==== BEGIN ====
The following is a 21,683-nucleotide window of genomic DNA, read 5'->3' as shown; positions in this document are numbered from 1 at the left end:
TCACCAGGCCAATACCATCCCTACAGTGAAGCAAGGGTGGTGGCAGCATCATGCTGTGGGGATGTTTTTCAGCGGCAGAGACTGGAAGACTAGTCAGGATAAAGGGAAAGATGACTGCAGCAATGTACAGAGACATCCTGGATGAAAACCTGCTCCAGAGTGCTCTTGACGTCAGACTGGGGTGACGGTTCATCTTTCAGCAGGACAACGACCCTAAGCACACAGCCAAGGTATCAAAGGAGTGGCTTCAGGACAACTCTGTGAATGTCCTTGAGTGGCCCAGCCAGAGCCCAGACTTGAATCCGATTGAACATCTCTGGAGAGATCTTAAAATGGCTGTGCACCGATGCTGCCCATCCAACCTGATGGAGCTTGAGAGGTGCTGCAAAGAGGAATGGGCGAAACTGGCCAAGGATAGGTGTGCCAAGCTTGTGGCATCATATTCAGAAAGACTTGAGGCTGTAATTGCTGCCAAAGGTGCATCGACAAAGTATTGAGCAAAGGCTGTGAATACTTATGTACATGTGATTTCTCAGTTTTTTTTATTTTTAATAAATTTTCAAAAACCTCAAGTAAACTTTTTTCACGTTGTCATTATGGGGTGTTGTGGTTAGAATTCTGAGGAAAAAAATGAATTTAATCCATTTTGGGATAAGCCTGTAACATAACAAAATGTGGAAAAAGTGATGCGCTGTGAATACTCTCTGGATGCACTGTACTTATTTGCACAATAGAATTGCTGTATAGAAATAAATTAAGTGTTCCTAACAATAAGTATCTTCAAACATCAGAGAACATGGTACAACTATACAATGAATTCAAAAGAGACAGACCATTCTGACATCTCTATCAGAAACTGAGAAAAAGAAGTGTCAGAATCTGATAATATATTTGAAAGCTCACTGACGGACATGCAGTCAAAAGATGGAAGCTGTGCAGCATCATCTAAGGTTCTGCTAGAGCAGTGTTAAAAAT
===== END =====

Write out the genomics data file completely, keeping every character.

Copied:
The following is a 21,683-nucleotide window of genomic DNA, read 5'->3' as shown; positions in this document are numbered from 1 at the left end:
TCACCAGGCCAATACCATCCCTACAGTGAAGCAAGGGTGGTGGCAGCATCATGCTGTGGGGATGTTTTTCAGCGGCAGAGACTGGAAGACTAGTCAGGATAAAGGGAAAGATGACTGCAGCAATGTACAGAGACATCCTGGATGAAAACCTGCTCCAGAGTGCTCTTGACGTCAGACTGGGGTGACGGTTCATCTTTCAGCAGGACAACGACCCTAAGCACACAGCCAAGGTATCAAAGGAGTGGCTTCAGGACAACTCTGTGAATGTCCTTGAGTGGCCCAGCCAGAGCCCAGACTTGAATCCGATTGAACATCTCTGGAGAGATCTTAAAATGGCTGTGCACCGATGCTGCCCATCCAACCTGATGGAGCTTGAGAGGTGCTGCAAAGAGGAATGGGCGAAACTGGCCAAGGATAGGTGTGCCAAGCTTGTGGCATCATATTCAGAAAGACTTGAGGCTGTAATTGCTGCCAAAGGTGCATCGACAAAGTATTGAGCAAAGGCTGTGAATACTTATGTACATGTGATTTCTCAGTTTTTTTTATTTTTAATAAATTTTCAAAAACCTCAAGTAAACTTTTTTCACGTTGTCATTATGGGGTGTTGTGGTTAGAATTCTGAGGAAAAAAATGAATTTAATCCATTTTGGGATAAGCCTGTAACATAACAAAATGTGGAAAAAGTGATGCGCTGTGAATACTCTCTGGATGCACTGTACTTATTTGCACAATAGAATTGCTGTATAGAAATAAATTAAGTGTTCCTAACAATAAGTATCTTCAAACATCAGAGAACATGGTACAACTATACAATGAATTCAAAAGAGACAGACCATTCTGACATCTCTATCAGAAACTGAGAAAAAGAAGTGTCAGAATCTGATAATATATTTGAAAGCTCACTGACGGACATGCAGTCAAAAGATGGAAGCTGTGCAGCATCATCTAAGGTTCTGCTAGAGCAGTGTTAAAAAT